Al is a numbes whiz. He quickly said “If you live 25 years, that’s $80,000.” I have no idea if this calculation is true or not. He also is worried about insurance. I could “buy” for both of us at a super-reasonable rate if something ever happened with the UAW. I point out that teacher’s pensions and benefits are being chopped just as quickly, but it all really boils down to one thing: will I do this? Al votes yes, but leaves the final decision up to me.

Reader, I think I have to do it. But not until Fall 2013.

Gratitude & Grading

Yesterday was my last day of school for who knows how long, maybe forever. I now have at least a year off to focus on my writing and my website project. There is of course one little thing  to finish up–grading. My least favorite part of teaching.

Most of these students will get good grades and it  helps to know that going in. I just finished reading a poem by one of the less vocal people in class and it really touched me, made me realize how grateful I am for the good people I had the honor of mentoring this summer.

The poem starts out negative: all about how his summer has been ruined by having to be in class. The beautiful mornings, the shining sun, the sweet freedom of summer–all of this is taken from him because he has to spend four hours in my class twice a week.

Then the poem takes a turn as the poet realizes he likes being in a room with other writers. He enjoys how the course transforms him into someone who is serious about writing. He no longer feels that class is a prison but rather a haven where he gathers with others sharing the vibe of creative expression. Something in him wakes up and realizes this is what he is, a writer. This is what he wants to do, write.

Gotta say, it made my day!

Teaching News

I don’t say this to my students, but teaching is not a great career choice for a writer. It’s a very demanding job if you do it right. It depletes you mentally and emotionally, and when that happens, you feel physically depleted too.

I work part time now, but I remember when I had a full time job with those at-risk kids. I got no writing done. Even working part-time, there’s a lot of paper checking and prepping to do at home. There are many good things about teaching, especially teaching what you love to do, which for me is writing. The interactions with students are great, the lectures are fun to prepare, the time flies as we read stories and critique them.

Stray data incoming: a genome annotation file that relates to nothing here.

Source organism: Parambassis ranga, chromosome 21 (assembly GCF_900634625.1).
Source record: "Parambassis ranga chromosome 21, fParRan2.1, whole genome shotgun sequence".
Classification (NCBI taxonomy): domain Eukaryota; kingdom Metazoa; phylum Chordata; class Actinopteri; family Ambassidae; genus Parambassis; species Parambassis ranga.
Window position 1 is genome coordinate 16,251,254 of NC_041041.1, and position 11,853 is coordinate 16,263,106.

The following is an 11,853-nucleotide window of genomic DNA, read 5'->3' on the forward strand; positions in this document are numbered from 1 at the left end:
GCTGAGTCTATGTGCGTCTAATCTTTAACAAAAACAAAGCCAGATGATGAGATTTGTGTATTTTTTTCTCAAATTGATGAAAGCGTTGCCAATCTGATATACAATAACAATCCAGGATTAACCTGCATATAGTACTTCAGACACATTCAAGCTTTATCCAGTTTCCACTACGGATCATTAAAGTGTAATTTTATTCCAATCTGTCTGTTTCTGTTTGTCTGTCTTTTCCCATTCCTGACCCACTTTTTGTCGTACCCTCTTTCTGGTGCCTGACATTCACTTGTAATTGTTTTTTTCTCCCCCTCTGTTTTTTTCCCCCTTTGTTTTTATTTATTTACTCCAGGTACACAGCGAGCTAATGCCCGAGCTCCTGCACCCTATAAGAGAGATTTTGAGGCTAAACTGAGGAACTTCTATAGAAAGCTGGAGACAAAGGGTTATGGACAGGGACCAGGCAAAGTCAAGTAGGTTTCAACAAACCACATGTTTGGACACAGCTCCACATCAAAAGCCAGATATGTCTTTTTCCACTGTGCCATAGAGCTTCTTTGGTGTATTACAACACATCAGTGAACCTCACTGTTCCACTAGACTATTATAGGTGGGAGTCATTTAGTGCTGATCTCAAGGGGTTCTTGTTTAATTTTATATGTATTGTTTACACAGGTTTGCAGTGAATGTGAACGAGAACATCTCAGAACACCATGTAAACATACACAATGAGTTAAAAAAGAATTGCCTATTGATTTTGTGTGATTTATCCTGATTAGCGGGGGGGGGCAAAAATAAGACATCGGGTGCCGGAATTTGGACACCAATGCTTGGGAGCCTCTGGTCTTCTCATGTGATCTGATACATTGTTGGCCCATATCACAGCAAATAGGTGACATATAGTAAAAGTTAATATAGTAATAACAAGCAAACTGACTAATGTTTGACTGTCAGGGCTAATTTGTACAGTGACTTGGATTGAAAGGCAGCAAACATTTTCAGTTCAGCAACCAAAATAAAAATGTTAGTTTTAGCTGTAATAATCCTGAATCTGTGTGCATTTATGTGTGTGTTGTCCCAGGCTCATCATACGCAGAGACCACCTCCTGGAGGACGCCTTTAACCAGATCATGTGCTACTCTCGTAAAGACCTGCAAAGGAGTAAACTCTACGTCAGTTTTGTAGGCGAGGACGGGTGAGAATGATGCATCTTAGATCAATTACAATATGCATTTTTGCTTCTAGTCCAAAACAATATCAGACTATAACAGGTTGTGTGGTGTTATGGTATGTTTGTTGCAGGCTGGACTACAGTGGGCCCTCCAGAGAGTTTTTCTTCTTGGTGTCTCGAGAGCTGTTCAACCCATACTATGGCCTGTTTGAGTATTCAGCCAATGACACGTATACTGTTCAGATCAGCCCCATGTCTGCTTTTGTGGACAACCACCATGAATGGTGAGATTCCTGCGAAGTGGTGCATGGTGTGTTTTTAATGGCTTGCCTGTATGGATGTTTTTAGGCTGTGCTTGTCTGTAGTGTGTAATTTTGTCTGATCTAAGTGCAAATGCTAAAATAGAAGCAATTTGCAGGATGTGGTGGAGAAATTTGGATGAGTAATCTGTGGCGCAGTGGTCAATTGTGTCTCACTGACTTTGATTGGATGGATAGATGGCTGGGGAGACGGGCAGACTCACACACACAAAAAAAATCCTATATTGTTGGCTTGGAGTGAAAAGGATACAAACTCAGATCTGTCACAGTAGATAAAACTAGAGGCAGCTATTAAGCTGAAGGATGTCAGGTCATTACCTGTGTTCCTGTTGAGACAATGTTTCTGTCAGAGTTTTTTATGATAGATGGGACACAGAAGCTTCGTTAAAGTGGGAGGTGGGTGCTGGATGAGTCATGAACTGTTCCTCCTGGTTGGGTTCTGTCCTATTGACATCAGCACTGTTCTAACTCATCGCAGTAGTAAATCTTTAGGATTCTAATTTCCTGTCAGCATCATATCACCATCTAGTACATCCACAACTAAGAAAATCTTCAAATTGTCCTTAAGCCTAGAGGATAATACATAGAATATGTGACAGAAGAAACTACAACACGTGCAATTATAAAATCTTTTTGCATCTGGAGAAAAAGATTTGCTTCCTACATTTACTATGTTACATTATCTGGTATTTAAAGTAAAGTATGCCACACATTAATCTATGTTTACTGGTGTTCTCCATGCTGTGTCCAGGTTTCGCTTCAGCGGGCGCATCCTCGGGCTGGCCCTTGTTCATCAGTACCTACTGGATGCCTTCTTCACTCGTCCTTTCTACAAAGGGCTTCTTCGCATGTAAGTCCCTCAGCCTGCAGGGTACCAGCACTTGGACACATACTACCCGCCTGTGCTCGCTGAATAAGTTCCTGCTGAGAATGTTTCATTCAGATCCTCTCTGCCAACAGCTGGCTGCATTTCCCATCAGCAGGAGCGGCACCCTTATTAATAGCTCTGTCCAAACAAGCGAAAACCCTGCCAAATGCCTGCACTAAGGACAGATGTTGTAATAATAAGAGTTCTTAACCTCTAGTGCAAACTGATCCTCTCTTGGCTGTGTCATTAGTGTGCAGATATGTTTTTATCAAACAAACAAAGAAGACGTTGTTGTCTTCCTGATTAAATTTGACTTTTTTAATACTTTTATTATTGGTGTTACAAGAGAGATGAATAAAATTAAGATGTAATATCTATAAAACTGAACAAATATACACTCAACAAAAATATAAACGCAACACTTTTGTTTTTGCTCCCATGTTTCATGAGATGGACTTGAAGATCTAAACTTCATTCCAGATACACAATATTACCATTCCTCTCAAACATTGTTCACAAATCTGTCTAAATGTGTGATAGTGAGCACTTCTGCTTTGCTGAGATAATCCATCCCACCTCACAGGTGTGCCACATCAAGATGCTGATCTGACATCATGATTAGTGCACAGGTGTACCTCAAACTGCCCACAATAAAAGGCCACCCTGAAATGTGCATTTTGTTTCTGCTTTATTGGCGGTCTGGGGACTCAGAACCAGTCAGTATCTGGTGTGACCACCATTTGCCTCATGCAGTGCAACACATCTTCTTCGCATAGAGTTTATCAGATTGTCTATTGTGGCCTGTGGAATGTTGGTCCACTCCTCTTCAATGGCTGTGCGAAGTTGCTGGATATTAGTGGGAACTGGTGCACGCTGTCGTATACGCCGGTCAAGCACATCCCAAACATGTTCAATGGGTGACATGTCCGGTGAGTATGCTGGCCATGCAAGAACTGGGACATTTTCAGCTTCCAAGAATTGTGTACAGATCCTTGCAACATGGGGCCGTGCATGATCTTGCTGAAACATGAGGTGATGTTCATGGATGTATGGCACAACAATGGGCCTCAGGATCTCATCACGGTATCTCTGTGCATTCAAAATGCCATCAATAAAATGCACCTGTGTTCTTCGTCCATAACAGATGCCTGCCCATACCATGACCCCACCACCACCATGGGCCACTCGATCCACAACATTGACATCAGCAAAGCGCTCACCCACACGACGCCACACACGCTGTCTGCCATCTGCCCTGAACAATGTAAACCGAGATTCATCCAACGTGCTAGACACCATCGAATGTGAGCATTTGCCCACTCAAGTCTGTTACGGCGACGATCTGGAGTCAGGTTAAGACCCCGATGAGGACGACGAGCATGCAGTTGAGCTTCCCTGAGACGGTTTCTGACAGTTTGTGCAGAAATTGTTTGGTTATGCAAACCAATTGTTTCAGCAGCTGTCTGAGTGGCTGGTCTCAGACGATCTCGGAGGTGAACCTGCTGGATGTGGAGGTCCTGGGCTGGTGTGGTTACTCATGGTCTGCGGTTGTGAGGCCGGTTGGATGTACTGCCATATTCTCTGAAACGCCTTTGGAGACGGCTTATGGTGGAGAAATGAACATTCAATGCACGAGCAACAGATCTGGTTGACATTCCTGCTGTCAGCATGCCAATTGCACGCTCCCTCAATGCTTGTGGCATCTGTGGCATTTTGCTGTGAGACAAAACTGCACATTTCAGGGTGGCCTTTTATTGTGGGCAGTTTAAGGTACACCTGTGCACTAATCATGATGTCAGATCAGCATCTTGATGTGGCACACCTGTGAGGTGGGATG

But still. It takes a ton of time. So…I got my fall schedule in the mail yesterday. I was surprised it came so soon. I should have spoken to my dean about taking fall/winter off in 2011/2012. Even though I’d made the decision long ago and Al was on board with it and we even have a trip planned in September (to see both of our sons!) I was hesitant to turn down those classes. It was a good schedule, it’s decent money (not really, but it’s better than what I made as a book critic.)

I just had a hard time saying “no.” But then I thought of all the papers I’d have to check and how much personal time is taken up with school stuff, and what I wanted to do with my novels, and I zipped off an email to the dean. He responded with a curt reply that made me think he was at least a little ticked off. Nothing I can do about that. There are many people who will be happy to take those classes, people who need the paycheck to put a roof over their children’s heads.

And so that’s it. I’ve got a year off to work on the master plan.

Rest

After finishing the latest revision of Luke’s #1 Rule, I’m taking a rest from revision. For the moment. It’s a strange thing to find myself with four novels in various states of almost-readiness. It’s even stranger that I’m not pushing myself to get back to Sugar Shack, which I still have a feeling will be my first Kindle novel. It is soclosetothere.

I’ll get there, but meanwhile, I’m enjoying a very pretty and extended spring in Michigan. (We tend to go straight from winter to summer, so this is a thrill. A real spring!) My class this mini-term is also filling me with a deep sense of purpose and dare I say it? Happiness! Is this really the best class ever or am I going to wake up Monday morning to confront a bunch of surly hipsters who’d rather be anywhere than in my class? 

I’ll take happiness and give the angst a rest.